Viola Edith "Brownie" Downing was born at Manly, Sydney
in Australia on the 9th May 1924 and died at the age of 71 at her
home in the mountain village of Pal in Andorra on the 16th May 1995.
She was an extraordinary woman who led an extraordinary life. Below
is her Obituary taken from The Australian newspaper.
ARTIST BELIEVED IN THE WORLD'S MAGIC
18th July 1995 By: EAN HIGGINS Foreign Correspondent.
For generations of children and adults in Australia and overseas,
Brownie Downing brought out the magic of childhood, the Australian
bush and its native inhabitants in an art career spanning several
decades. Through her sketches, watercolours, porcelain items and,
later, illustrated children's books, she earned a distinct place
in Australia's art world. Downing's achievement is intriguing
- her most successful subject, Aboriginal Australia, was one she
did not really know first hand; only in an idealised form. Her
success lay in an ability to capture the simple, naive beauty
and innocence of children and wildlife in a way that transcended
any one culture. That quality, developed early on in a corner
of Sydney's northern suburbs, never left her, staying with her
in the second half of her life lived entirely overseas.
Born Viola Edith Downing, Brownie, as she came to be known, grew
up in a house surrounded by bush reserves in what was then outer
suburban Balgowlah. There, her sister Sonia says, from the age of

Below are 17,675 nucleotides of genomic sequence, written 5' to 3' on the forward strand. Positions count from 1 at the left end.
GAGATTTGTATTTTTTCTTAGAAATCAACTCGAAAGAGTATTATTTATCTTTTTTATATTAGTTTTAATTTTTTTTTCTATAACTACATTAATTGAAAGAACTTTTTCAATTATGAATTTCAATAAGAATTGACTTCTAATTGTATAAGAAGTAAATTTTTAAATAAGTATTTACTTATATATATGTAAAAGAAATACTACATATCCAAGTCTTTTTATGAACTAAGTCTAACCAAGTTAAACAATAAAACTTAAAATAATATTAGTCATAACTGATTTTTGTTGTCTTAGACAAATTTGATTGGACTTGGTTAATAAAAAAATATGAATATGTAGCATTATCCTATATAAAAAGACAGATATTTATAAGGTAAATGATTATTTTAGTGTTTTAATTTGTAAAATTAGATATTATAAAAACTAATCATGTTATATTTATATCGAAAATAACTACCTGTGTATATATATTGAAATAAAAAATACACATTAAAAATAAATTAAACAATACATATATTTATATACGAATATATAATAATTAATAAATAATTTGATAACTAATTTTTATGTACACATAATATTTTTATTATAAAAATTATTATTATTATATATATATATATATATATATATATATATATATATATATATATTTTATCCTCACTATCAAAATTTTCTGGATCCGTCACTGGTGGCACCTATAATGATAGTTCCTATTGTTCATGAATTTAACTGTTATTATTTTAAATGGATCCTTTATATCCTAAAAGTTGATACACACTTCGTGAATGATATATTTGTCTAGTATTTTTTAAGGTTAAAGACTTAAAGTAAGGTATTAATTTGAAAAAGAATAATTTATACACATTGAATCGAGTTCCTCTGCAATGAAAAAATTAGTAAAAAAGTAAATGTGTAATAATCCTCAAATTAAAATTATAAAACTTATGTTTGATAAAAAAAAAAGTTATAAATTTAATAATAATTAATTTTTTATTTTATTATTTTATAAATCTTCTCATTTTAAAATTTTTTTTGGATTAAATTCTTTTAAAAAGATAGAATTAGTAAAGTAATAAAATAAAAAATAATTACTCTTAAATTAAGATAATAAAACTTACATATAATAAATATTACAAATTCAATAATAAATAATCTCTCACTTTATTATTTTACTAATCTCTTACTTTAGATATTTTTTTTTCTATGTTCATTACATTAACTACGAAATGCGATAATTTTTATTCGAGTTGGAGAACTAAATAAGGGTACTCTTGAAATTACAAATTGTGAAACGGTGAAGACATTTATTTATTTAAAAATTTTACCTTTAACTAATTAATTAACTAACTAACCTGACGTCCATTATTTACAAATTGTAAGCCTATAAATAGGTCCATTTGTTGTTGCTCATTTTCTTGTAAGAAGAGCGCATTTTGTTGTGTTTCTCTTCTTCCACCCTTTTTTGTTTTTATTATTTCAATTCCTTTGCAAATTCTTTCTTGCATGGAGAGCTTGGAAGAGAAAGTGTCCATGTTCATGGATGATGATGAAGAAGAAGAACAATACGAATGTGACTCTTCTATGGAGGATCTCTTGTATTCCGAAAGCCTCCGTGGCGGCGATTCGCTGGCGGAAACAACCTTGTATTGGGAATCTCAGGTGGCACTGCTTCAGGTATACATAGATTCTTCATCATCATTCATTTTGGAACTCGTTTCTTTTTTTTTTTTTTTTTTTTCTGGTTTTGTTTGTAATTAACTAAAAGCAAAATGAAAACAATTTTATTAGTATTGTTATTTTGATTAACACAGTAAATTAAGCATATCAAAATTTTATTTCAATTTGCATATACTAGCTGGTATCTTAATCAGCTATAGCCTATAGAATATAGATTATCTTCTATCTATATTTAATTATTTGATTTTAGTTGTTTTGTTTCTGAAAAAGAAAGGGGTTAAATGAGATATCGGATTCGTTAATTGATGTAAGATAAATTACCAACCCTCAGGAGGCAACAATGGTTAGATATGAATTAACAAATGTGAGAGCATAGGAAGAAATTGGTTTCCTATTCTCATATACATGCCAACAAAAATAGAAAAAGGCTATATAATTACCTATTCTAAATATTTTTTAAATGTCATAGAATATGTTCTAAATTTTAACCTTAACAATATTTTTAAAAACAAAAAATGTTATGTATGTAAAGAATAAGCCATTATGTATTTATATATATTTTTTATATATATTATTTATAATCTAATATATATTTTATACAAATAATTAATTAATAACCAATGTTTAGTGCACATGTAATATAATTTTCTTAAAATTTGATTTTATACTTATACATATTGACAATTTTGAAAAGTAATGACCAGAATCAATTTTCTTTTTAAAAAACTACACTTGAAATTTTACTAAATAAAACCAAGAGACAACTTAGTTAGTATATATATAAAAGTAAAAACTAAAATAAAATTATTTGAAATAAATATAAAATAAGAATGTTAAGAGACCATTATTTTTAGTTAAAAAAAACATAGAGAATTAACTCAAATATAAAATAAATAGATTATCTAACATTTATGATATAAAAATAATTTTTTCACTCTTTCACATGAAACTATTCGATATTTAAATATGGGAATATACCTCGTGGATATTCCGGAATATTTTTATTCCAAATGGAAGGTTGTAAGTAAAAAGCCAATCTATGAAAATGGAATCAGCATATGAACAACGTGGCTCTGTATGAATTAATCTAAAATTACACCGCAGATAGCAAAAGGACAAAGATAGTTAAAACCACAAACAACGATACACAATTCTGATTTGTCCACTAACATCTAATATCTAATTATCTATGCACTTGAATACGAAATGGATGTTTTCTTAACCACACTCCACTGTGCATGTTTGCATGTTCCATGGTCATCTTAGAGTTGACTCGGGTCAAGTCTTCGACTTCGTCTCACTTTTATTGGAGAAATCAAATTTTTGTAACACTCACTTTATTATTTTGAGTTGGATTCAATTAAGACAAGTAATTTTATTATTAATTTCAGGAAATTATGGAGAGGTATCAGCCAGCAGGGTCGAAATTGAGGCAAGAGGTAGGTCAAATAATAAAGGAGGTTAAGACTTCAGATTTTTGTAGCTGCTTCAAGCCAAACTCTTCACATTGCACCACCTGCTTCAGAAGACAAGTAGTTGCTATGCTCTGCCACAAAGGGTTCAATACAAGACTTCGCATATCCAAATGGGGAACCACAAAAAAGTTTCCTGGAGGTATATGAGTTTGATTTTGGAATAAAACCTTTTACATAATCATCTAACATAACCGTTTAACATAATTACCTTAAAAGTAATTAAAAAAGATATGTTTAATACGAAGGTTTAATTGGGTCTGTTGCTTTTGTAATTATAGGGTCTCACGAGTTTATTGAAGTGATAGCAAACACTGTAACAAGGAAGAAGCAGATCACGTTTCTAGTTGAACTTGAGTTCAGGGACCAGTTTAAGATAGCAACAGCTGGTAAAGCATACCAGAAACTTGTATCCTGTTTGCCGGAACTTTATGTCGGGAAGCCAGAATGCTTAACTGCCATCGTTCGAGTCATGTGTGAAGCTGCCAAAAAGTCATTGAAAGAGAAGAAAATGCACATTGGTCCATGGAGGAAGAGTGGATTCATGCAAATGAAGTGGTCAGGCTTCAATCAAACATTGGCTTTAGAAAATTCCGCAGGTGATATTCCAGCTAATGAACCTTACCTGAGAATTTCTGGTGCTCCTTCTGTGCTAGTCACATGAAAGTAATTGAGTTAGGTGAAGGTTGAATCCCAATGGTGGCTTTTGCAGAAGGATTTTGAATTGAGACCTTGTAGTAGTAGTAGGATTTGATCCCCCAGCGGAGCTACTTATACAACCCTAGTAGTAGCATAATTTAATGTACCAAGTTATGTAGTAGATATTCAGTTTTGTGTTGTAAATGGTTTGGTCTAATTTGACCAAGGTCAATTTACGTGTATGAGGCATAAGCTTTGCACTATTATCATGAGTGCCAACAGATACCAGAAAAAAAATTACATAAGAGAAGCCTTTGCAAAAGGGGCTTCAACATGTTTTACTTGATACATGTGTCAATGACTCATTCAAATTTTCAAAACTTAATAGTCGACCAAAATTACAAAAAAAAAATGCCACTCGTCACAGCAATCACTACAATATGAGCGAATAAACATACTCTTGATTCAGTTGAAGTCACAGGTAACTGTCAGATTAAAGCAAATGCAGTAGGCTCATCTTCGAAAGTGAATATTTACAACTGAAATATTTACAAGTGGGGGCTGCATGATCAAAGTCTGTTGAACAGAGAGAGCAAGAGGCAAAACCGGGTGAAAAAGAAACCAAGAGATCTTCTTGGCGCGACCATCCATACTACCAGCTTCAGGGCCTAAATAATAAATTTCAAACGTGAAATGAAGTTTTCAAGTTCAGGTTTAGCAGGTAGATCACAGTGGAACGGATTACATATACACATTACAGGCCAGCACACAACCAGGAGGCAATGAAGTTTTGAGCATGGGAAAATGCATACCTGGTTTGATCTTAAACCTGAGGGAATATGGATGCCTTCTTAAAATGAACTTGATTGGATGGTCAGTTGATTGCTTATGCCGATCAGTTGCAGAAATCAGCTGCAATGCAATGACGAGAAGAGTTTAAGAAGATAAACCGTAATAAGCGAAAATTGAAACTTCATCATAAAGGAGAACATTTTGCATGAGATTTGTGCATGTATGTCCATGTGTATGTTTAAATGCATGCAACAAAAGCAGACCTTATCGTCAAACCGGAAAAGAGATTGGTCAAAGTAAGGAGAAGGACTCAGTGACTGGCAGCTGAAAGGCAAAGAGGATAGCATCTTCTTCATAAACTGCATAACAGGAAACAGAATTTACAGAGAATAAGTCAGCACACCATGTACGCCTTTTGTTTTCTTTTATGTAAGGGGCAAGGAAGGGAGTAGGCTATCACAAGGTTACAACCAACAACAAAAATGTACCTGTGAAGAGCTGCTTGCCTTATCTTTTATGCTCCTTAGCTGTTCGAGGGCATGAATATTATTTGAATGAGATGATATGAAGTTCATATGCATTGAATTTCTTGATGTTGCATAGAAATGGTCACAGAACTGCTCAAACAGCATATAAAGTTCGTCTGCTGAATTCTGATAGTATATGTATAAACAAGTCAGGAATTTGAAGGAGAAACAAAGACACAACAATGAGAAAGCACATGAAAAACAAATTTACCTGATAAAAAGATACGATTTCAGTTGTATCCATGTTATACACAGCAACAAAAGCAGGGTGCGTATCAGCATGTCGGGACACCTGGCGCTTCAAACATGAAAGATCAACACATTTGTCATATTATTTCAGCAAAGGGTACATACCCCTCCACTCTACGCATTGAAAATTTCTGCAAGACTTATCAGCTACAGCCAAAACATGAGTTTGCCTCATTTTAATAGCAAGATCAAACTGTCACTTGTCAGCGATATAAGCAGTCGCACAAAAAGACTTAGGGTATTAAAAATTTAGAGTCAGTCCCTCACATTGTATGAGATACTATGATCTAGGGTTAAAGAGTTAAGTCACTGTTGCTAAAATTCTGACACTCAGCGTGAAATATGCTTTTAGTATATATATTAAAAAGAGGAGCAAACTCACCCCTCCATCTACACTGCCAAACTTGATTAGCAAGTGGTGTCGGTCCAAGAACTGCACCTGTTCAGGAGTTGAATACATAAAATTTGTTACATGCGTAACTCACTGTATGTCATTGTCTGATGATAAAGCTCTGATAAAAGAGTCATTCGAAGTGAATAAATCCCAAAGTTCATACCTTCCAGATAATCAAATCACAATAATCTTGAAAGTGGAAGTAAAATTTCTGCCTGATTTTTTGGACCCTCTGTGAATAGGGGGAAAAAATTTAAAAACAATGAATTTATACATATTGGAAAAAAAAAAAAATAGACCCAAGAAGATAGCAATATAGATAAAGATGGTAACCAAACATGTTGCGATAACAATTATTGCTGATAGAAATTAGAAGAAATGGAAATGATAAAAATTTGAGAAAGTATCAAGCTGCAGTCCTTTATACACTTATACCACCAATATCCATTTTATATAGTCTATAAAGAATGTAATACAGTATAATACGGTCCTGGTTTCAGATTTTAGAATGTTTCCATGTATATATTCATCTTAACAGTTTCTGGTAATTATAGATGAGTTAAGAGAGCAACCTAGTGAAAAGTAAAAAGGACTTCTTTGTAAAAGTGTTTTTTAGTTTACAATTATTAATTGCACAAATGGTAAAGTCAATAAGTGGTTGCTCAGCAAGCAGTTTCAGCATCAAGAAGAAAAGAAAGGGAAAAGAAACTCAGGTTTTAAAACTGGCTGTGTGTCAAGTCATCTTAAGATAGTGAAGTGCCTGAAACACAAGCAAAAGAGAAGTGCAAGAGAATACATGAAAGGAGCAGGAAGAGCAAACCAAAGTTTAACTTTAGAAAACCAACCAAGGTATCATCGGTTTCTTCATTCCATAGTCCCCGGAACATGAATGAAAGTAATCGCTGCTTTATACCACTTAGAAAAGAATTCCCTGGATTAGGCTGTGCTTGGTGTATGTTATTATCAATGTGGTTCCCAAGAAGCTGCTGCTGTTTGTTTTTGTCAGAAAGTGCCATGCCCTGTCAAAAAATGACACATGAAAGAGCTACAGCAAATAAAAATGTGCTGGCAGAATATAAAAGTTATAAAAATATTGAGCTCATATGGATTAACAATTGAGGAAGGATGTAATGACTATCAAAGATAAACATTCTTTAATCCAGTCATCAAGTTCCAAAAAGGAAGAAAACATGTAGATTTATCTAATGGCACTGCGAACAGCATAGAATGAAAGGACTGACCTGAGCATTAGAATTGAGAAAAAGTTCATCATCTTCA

three she started drawing children and the small animals, flowers
and trees which she saw around her. Her father, Frank, was keenly
interested in Aboriginal culture, and kept books around the house
with photographs and descriptions of tribal life. Committed more
to her own creativity than school, Downing nonetheless graduated
from Manly High School and started at the Sydney Technical Art School.
She worked as a commercial artist, drawing children's fashion from
1942, and joined the Women's Auxiliary in 1944 for the balance of
the war. In 1947 she started an arts course at Julian Ashton's art
school, and around this time her career began to take off.
She painted prolifically and sold many originals, with some of
her work printed and marketed all over Australia. The Aboriginal
studies were an immediate success. Throughout the 1950s, Downing
created many designs for Christmas cards, pictures and pottery.
During this time, with the aid of marketing skills of her first
husband, Ronald Parsons, her work translated into commercial success.
The compelling charm of the Aboriginal characters, displayed on
items ranging from porcelain dishes and wall plaques to miniature
tea sets, was immensely popular.
One adherent was art historian Robert Holden, who remembers her
work as a child growing up in Brisbane. "It was so obviously Australian,
using Australian material and colours for her work"; Holden told
The Australian. "It was very much a part of my graphic vocabulary."
The success of the drawings extended into print in the late 1950s.
Her first children's book, Tinka and His Friends, sold 60,000 copies
and won The Daily Telegraph Children's Book of the Year Award. The
book told the story of an Aboriginal boy, Tinka, and Shelley, a
little blonde girl whose hair would not grow long enough for the
pigtails she so passionately desired. Tinka dabbled in his witchdoctor
uncle's magic in a bid to remedy the situation, with dire results.
Along the way, the pair were joined by Dinkydi the Kangaroo, Widdy-woo
the Koala and Nosey the Bandicoot. The Shelley character was based